Is it February already? Before you start counting all of the New Year’s resolutions you’ve broken this year and begin thinking of new ones, you have a second chance for a do-over! Let's take a quick peek into how the Lunar New Year is celebrated around the world.
If you are in China at the time of New Year and hear people wishing you, “Gung Hey Fat Choi,” don’t get worried! You are not being called names or experiencing fat shaming. That is Cantonese for Happy New Year! It means congratulations and prosperity for the year ahead.
Since Hong Kong is a mix of many cultures that is influenced by the West and has a major impact on Chinese tradition, the New Year is celebrated twice in the region. Apart from the calendar year celebration, they also celebrate Chinese New Year, which comes during the first day until the fifteenth day of the first lunar month, and varies every year based on lunar movements. In 2019, the year of the Pig, will begin on February 5 and end with the Lantern Festival on February 19.
While New Year’s in the West is celebrated for only one day, with festivities the evening before, traditional Chinese New Year lasts for two weeks and is embedded with many rituals that people still observe to this day.
Preparations for Chinese New Year begin about a week in advance. Food is prepared ahead of time, because no cooking takes place during the first five days of the New Year. However, the most important step in getting ready is cleaning the house. The custom is to sweep dust to the middle of the room and out the back door, which symbolizes sweeping away bad luck.
On New Year’s Eve, Chinese families traditionally gather for a large meal. They stay up late in order to welcome the New Year. At midnight, family members fling open doors and windows to let the old year out. They also set off firecrackers hoping to cast away bad luck and bring forth good luck. The next day is generally a quiet day in China, since cooking and cleaning have already been done, and most people stay home or pay visits to friends.
In Hong Kong, Chinese New Year is a big occasion and people celebrate in a grand way. On February 6, Victoria Harbour is the star of the show with one of the biggest and best fireworks displays in the world, lasting almost 25 minutes. Literally thousands will gather and line both sides of the harbour to take it all in.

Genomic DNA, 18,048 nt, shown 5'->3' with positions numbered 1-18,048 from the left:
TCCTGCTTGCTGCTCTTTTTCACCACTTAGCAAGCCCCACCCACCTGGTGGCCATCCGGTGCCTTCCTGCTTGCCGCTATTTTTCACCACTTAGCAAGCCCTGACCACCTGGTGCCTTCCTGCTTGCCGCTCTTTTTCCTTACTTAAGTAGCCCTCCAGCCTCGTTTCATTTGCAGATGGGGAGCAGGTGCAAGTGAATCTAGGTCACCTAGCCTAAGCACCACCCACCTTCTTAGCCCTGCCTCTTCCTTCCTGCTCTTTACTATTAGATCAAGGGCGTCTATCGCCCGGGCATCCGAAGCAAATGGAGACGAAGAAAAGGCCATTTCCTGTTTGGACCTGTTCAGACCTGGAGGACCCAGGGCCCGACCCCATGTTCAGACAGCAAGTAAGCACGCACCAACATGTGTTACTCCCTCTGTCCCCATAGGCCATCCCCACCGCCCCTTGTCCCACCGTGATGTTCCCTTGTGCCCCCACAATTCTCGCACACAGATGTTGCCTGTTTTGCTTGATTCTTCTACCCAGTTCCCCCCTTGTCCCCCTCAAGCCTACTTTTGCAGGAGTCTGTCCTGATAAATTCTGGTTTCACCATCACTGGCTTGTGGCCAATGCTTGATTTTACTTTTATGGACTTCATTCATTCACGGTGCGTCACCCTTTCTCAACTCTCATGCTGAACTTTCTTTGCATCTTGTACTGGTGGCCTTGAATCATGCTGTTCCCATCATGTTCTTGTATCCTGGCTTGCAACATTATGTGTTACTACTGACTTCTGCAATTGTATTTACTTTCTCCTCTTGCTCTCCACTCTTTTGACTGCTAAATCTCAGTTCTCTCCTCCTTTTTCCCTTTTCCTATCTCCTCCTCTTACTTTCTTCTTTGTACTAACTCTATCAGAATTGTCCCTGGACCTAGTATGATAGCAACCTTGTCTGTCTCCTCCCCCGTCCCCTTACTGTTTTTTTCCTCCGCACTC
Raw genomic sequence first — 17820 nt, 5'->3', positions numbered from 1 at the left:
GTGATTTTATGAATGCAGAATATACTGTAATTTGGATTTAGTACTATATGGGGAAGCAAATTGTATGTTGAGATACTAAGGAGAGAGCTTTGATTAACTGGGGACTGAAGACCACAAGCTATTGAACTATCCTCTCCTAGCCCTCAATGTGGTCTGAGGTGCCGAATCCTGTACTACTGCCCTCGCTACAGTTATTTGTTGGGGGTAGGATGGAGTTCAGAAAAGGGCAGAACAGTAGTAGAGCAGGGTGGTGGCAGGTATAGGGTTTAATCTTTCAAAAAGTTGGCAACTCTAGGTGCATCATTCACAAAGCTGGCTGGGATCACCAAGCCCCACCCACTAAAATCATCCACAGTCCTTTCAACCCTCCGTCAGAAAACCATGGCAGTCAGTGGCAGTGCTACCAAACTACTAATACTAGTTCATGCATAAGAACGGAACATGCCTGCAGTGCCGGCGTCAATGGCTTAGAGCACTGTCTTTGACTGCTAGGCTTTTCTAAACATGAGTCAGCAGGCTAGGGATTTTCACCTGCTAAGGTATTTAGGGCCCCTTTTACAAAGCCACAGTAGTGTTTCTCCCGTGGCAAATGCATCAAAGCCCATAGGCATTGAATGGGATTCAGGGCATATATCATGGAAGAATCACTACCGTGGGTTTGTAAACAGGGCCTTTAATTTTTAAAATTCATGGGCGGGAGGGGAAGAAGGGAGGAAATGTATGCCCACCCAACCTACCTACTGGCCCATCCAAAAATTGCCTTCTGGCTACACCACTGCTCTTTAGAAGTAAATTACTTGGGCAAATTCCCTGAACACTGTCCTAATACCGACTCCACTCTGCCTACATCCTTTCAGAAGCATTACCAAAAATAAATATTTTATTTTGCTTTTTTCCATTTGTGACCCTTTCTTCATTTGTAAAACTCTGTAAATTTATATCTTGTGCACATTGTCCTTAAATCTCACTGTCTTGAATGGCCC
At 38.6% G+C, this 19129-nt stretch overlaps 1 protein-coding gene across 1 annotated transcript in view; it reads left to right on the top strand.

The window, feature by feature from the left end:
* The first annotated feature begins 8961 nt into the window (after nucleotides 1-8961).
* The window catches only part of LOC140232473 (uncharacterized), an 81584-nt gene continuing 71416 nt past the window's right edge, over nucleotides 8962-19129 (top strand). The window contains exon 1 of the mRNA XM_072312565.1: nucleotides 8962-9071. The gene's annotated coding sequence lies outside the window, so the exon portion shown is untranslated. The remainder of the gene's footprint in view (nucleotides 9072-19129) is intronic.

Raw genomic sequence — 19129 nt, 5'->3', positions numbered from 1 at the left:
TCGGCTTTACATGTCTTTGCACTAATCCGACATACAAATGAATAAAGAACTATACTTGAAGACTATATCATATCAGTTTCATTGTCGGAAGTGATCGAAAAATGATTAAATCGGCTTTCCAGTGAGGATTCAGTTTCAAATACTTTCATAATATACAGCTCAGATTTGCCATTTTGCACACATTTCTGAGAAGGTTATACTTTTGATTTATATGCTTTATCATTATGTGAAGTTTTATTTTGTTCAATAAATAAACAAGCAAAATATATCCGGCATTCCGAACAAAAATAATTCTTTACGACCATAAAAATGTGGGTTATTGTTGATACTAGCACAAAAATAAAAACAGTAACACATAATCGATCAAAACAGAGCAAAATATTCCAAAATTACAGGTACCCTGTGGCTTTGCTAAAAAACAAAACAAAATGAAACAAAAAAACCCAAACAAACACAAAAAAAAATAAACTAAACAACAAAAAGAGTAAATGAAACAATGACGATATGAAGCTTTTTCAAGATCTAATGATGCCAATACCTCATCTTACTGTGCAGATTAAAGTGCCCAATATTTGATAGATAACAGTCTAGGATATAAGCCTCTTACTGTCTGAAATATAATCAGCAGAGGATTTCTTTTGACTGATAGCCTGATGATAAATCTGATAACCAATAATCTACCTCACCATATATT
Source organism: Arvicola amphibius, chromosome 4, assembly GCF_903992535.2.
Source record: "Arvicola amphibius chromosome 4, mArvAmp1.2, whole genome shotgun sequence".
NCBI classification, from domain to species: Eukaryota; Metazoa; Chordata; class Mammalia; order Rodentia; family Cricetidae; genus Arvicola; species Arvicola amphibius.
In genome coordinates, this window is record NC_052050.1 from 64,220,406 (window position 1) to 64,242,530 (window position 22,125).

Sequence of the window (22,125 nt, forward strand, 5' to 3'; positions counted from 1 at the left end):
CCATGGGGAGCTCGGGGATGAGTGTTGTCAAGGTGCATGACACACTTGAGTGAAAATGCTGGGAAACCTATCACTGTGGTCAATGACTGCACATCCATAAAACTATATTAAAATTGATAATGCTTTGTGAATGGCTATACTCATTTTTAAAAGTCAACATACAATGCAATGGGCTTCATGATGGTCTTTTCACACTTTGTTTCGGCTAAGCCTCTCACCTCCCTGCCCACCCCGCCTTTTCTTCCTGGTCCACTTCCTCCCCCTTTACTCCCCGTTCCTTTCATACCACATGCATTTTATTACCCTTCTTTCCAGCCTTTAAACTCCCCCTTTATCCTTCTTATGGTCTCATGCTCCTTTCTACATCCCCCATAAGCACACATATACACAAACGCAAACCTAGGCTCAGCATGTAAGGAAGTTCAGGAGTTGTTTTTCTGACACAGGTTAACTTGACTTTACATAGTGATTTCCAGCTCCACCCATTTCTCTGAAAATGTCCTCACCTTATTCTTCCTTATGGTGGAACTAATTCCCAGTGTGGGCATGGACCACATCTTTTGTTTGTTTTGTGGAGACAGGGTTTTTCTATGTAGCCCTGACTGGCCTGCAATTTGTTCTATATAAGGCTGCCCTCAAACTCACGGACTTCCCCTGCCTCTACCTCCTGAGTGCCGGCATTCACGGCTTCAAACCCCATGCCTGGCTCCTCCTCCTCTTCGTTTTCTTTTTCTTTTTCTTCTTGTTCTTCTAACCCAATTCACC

To get a bird’s eye view of the action, revelers come early to ensure a prime viewing spot on the shores of Central, Tsim Sha Tsui, or Wan Chai. A lucky few who make reservations months in advance can enjoy the festivities aboard a harbour cruise on the Star Ferry or a traditional Chinese junk boat.
While folks in the West welcome the New Year by drinking champagne and maybe eating black-eyed peas and greens for luck and wealth, the Chinese emphasize feasting and mark the New Year with a large dinner meal that typically includes dumplings, prawns, dried oysters and other types of seafood. For Lantern Festival at the end of the New Year celebration, they eat a soup containing balls of glutinous rice that represent the full moon and perfection and are intended to bring good luck.
Since Chinese New Year is also a time for gift giving, another common tradition involves gifting red envelopes called "Lai See" that contain “lucky money.” Usually married couples give these gifts to children, single people, and servants of family. The money given can be a token amount, but should be an even number. The numbers 8 and 88 are especially lucky because the word “eight” sounds like the word that means “prosperity.”
Gathering as many generations of family as possible for the holiday is the strongest tradition associated with Chinese New Year. Many Chinese people return to villages where they grew up to be with their extended families. Remembering and showing respect for ancestors is a vital part of Chinese New Year celebrations. Families place food and burn incense on home altars devoted to those who have passed on.
The 15th day of Chinese New Year is known as the Lantern Festival. It is celebrated with parades, dances, and of course, displays of lanterns. This is also when you are likely to see a dragon dance, with chains of performers snaking through the streets under a cloth dragon costume. In China, the dragon is a symbol of prosperity and luck, and the dance is a final attempt to attract good luck for the coming year.
Despite the number of differences there is in New Year’s celebrations around the world, there is one common theme that unites them all: family and friends. No matter the country, religion, or race, New Year’s is a time for family reunions and traditions, friend gatherings, reflection, and reaffirming bonds. Gung Hey Fat Choy – Happy New Year from Hong Kong!